Environmental Management Bureau (Department of Environment and Natural Resources) Acting Directors II Ma. Victoria Venturanza-Abrera, Cesar Siador Siador, Jr., Roberto Damatan Sheen, Letecia Rodrigo Maceda, Jacqueline Abing Caancan, Ma. Socorro Colina Lanto, Wilson Lim Trajeco, Ma. Dorica Naz Hipe, and Vizminda Amoy Osorio; Department of Education Director IV Roberto Moya Agustin, and Acting Directors IV Aida Nicor Carpentero, Ronilda Rosario Co, Josephine Galea Maribojoc, and Aida Custodio Yuvienco;

Land Transportation Office Director II Aminola Pagariongan Abaton and Director I Francisco Pineda Ranches, Jr.; Philippine Trade Training Center (Department of Trade and Industry) Executive Director III Nestor Policarpio Palabyab; National Meat Inspection Service (Department of Agriculture) Acting Deputy Executive Director Beata Humilda Olaguera Obsioma;

Bureau of Local Finance Government (Department of Finance) Acting Director II Niño Raymond Bersabe Alvina; Department of Trade and Industry Directors IV Ma. Belenda Nolino Queza-Ambi, Judith Canlas Poblete-Angeles, Linda Ong Bonia, Sitti Amina Ammad Maluddin-Jain, and Joel Batac Valera; Department of Energy Acting Director IV Rino Escobio Abad; Philippine Council for Agriculture, Aquatic and Natural Resources Research and Development (Department of Science and Technology) Acting Deputy Executive Director III Edwin Crisostomo Villar; and Sangguniang Panlalawigan of Antique (Department of Interior and Local Government) member Raymundo Roquero. PND (jm)

Liberalization of services would be good for the Philippines, says expert
(CEBU CITY, Cebu) Liberalizing the country’s services sector is actually good for consumers in the long term because it has a spillover effect on other sectors, such as manufacturing, a foreign expert said on Monday.

During a press conference on structural reforms, concerns were raised about the Philippines concentrating too much on services, and putting agriculture and manufacturing on the back burner. Services account for a huge percentage of the national economy.

Opening up the country in the area of services is not actually bad for the Philippines, said Anthony Nightingale, a member of the Asia-Pacific Economic Cooperation (APEC) Business Advisory Council (ABAC) Hong Kong and head of the ABAC delegation to the APEC Structural Reform Ministerial Meeting (SRMM).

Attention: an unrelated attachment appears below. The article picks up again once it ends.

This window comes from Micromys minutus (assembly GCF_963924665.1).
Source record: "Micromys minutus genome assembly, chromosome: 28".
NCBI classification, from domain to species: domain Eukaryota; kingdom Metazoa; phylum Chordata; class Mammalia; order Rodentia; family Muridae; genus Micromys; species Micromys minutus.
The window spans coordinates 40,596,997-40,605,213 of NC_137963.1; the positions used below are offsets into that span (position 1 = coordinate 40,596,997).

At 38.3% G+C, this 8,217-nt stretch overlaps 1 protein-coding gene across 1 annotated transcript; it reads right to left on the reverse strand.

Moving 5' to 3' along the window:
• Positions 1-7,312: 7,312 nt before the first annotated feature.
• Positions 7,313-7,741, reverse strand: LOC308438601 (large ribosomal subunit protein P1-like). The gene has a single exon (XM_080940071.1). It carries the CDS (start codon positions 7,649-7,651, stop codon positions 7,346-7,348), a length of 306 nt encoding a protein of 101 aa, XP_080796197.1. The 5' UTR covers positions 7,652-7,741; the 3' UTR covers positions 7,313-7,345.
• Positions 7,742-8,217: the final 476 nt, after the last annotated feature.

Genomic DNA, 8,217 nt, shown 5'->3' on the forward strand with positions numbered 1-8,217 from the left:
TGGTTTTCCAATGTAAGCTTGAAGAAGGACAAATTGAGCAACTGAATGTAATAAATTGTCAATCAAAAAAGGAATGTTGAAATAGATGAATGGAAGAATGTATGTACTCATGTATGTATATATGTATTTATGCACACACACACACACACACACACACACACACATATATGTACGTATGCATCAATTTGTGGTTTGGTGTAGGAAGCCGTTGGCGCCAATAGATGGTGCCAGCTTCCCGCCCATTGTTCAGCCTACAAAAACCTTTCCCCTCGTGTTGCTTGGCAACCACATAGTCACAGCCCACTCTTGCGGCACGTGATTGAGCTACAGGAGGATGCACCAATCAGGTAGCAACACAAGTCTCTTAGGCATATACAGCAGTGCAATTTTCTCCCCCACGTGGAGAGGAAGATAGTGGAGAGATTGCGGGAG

He cited the liberalization of the telecommunications industry several years ago, noting it was one the Philippines’ success stories as it benefited other sectors.

“Some of you may remember what telephone reception or communication used to be like in the country. That was a big, big problem,” he said.

“By just fixing that by introducing competition and opening the market was good for consumers. It was that which created the business process outsourcing industry, that now accounts for some 10 percent of the gross domestic product,” he said, noting the BPO industry has now turned out to be such “a huge provider.”

Nightingale said that although it was good to have a balanced economy to develop such areas as manufacturing, a country could also prosper by concentrating on services, like Hong Kong did.

“But the big point is that if you have efficient and competitive services in areas like logistics, in areas like telecom, power distribution, you can list out a huge number, it actually makes your manufacturing industry more efficient. Those two things are not incompatible, they are, in fact, together.” he said.

Meanwhile, Peter Perfecto of the Philippine Services Coalition attributed the country’s decision to focus more on services to several issues in the manufacturing sector, among them infrastructure and cost of power, which could not be addressed in the medium term.

Perfecto however noted a resurgence in manufacturing.

The business sector, he said, just has to continue building on what the administration has been able to put forward as well as strengthen the country’s business groups and joint foreign chambers.

“Aside from that though, there is an overlap of services when it comes to making manufacturing, as well as agriculture, more competitive,” Perfecto said.

“Increasing the performance of services and increasing innovation in services will actually also redound to the benefit of manufacturing and agriculture.”

Member economies of the APEC reached a milestone here on Monday when they agreed to form an Asia Pacific Services Coalition.

The coalition aims to promote an effective platform for the different sectors to increase dialogue and cooperation, and likewise, share experiences to boost growth.

The services sector accounts for 70 percent of the global GDP and when taken from the perspective of value adding, it contributes to nearly 50 percent of world trade exports. PND (as)

APEC economies form world’s largest coalition to push reforms in services
(CEBU CITY, Cebu) The 21 member economies of the Asia-Pacific Economic Cooperation (APEC) have launched the world’s largest coalition, aiming to further liberalize the services sectors in Asia-Pacific markets. The Asia-Pacific Services Coalition, formed by all services coalitions in APEC economies, is meant to promote an effective platform for the different sectors to increase dialogue and cooperation, and share experiences and best practices to boost growth, both in the domestic and regional levels.